The need of the hour is creativity, especially in communicating science in a way that science education becomes more accessible, fun and interesting for school students from any background irrespective of language or strata !

Somdatta Karak, out next pathbreaker, aims to solve the disconnect that science education in schools and colleges has with contemporary scientific research and its implications in our lives. 

Somdatta talks to Shyam Krishnamurthy from The Interview Portal about realizing her calling to improve scientific education in schools, empowering young students to decide what they want to study in science by maximising access and exposure to science to all those interested.

For students, Research and Outreach are like two sides of the same coin, because outreach brings research out of the confines of the lab and shows its benefit to the society, thus incentivising more students to take up research. Take up a career in Scientific Outreach !

Somdatta, tell us about Your background?

I grew up in suburban Mumbai in the 90s in a middle-class family with a government employee and a home-maker as my parents. Throughout my school I had single-mindedly thought of studying biology, but as a medical doctor (because I didn’t know better). Fortunately for me, I realized in high school that I can’t stand the sight of blood, and chose to look into other ways of studying biology.

What did you do for graduation/post graduation?

I studied chemistry and biotechnology for my undergraduate studies, and my masters in biology from TIFR (Tata Institute of Fundamental Research). My postgraduate degree was a by Research degree – where one needs to work in a lab for 3 years, and produce a thesis based on which one is evaluated (unlike other exam-oriented courses). During my postgraduate degree, I worked in neurobiology, to be more specific.

I did my PhD (Sensory and Motor Neuroscience ) from The University of Göttingen, funded by Georg August Lichtenberg scholarship. 

What made you choose such an offbeat, unconventional and uncommon career?

I have been influenced by many science communicators across the world who have made science education more accessible, fun and interesting ! I have had teachers who have believed in me, who have been influencers to think of education as a notable and worthwhile sector to get into.

The science festivals organized at German universities (when I was a PhD student there) for public were an inspiration for me to translate a similar ecosystem back in India.

Our education sector is going through a revolution currently. My fellowship with Teach for India offered me a unique view of how I could integrate my training in science and my experience in education.

How did you plan the steps to get into the career you wanted? Tell us about your career path

During my undergrad, my Chemistry teacher introduced me to the National Initiative on Undergraduate Sciences – a new program that Homi Bhabha Centre for Science Education was beginning. Without her, I don’t think I would have ever known of the program. And on her insistence, I joined their chemistry program – not a decision I think I would have ever taken myself. It was often challenging to sit through courses and complete tasks with other chemistry students. But at the end of the course, i understood the extent of how much I did not know, prompting me to embark on a quest to understand nature in more detail.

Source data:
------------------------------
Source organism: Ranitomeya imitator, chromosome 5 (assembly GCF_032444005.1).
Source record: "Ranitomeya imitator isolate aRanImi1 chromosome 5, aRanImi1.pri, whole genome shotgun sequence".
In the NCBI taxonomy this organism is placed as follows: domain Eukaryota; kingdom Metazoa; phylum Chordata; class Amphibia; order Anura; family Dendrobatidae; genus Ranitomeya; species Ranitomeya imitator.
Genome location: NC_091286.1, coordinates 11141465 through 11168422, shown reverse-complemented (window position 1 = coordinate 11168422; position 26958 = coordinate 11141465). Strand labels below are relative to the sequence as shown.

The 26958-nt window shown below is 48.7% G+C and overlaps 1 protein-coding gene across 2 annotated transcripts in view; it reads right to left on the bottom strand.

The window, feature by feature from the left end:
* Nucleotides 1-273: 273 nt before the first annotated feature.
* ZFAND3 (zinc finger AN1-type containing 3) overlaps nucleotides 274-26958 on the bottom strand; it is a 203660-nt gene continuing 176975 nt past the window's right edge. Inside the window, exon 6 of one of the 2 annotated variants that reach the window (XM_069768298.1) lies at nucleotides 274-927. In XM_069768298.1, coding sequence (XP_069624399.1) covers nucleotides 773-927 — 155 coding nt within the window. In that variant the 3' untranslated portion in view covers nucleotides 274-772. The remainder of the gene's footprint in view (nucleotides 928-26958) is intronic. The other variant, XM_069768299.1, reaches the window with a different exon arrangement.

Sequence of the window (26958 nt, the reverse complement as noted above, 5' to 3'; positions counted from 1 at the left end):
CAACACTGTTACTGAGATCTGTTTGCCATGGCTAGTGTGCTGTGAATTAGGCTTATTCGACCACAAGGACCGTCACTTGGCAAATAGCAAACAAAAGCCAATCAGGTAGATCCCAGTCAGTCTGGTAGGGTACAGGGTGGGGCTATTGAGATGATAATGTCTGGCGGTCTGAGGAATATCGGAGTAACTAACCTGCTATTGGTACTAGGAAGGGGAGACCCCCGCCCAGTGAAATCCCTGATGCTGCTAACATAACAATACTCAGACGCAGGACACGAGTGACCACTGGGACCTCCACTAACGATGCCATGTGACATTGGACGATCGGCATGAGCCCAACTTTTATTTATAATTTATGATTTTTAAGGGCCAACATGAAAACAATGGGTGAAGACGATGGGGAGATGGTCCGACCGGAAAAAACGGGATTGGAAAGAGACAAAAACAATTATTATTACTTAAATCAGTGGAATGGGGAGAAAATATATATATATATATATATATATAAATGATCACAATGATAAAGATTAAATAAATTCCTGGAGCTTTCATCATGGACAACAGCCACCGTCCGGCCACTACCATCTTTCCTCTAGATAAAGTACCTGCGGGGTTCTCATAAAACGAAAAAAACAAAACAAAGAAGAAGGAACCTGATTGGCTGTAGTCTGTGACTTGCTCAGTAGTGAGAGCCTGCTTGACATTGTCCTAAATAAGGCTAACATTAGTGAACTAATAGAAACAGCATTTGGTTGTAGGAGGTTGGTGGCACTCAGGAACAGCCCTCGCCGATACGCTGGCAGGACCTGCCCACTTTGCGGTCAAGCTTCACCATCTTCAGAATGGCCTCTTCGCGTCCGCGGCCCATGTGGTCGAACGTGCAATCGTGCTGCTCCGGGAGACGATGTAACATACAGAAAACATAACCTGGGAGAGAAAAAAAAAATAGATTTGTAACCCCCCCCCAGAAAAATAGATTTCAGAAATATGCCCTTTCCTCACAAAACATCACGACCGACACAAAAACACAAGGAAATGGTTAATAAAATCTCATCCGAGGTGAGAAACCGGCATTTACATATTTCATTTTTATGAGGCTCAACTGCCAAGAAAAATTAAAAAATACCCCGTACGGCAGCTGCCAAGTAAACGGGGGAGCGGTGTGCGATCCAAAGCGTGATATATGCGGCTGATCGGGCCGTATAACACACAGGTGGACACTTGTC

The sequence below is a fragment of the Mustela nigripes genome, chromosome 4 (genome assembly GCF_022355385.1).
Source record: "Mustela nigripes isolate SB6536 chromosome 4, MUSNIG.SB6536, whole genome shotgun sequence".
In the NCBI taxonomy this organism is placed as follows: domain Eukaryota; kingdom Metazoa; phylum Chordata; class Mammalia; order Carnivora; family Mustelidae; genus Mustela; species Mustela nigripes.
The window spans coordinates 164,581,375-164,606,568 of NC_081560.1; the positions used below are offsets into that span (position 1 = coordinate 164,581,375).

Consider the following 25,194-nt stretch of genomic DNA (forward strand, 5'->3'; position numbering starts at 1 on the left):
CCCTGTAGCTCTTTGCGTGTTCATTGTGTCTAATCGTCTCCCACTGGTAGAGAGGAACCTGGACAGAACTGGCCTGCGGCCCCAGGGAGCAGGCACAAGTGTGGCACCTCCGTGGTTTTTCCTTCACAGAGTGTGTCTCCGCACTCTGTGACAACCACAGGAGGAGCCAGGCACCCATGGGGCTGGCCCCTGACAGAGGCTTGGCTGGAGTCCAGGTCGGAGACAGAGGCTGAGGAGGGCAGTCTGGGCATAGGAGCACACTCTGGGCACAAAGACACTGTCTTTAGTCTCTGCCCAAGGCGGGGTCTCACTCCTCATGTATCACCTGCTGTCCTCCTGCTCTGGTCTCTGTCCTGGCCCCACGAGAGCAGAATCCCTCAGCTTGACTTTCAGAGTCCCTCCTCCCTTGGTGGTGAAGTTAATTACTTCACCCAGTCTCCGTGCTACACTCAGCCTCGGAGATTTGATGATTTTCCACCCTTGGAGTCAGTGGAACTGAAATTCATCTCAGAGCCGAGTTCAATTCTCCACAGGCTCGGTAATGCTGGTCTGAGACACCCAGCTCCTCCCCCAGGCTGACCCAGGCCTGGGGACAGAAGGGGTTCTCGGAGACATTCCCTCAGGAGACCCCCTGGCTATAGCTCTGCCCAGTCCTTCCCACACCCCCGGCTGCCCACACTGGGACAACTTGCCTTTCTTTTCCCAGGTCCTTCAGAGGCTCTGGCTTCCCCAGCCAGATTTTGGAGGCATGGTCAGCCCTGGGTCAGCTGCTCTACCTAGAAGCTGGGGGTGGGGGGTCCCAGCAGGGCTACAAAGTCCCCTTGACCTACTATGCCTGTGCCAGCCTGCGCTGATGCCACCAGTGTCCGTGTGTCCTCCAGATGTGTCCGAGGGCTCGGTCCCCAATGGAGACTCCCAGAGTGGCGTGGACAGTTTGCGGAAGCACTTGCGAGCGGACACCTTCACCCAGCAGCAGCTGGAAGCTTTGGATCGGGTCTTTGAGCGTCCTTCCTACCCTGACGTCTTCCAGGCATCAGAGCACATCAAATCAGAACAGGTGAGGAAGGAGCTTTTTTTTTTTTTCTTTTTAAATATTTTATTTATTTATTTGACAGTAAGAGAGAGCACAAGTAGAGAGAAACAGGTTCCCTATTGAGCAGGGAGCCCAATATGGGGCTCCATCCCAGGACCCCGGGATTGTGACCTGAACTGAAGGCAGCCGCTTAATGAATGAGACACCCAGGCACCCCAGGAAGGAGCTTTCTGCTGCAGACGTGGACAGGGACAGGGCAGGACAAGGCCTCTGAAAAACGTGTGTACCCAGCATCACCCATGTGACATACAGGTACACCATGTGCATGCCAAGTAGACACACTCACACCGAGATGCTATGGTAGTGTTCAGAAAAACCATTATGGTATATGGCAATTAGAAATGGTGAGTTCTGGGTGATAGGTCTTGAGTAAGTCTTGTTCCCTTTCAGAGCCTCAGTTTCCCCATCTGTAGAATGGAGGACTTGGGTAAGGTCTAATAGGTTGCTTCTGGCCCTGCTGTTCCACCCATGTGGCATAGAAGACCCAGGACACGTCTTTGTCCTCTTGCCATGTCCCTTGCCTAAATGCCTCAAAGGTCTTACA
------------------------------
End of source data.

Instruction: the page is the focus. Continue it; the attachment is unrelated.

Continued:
That possibly set the tone for my Master’s degree by Research. I knew that I did not know much, and in these three years, I wanted to learn to deal with that feeling. All of that was happening while I was studying how Drosophila larvae habituate themselves to smells. 

Walking on uncharted territory has an undeniable charm. And I wanted to continue with it, and hence started my doctoral work. During my PhD I continued working with Drosophila’s sensory system. But this time, I wanted to study how it hears sounds. 

While all of this was happening, I had not thought of it so much as a career step. I believe (and I feel privileged to be able to do so) that I did not have to think of how to get a job during my education. But I definitely thought of it when I was close to submitting my PhD thesis. And I realized my calling was in working with people more directly than what academic sciences offer. And if I thought of a sector where I wanted to contribute, it was definitely school education. So, I decided to get trained in the education sector at the grassroots.

I started with a fellowship with the Teach for India (TFI). I worked as a full-time teacher in a low-income school in Mumbai in the day. And nights were consumed in understanding the shortcomings and opportunities in education. 

While I was a TFI fellow, I volunteered with Homi Bhabha Centre for Science Education (HBCSE)’s CUBE team. At CUBE, they try to orient young students, mostly from colleges, into research. I explored how a similar module can work with school students. 

I also volunteered with Leap for Word, and worked with women from low-income communities in Mumbai to empower them towards becoming English educators. This was my first experience working with adults.

I then moved to Germany for a short time. While I worked as a postdoctoral fellow, I volunteered for a community of PhD and postdocs, and started as a project coordinator for their new blog series. It was during this time I came across many cool science communication initiatives, mostly those in the western world.

I then moved to India – to Hyderabad, which was a completely new city for me. I interned with the outreach team of TIFRH and worked with local schools, and understood their ecosystem for six months.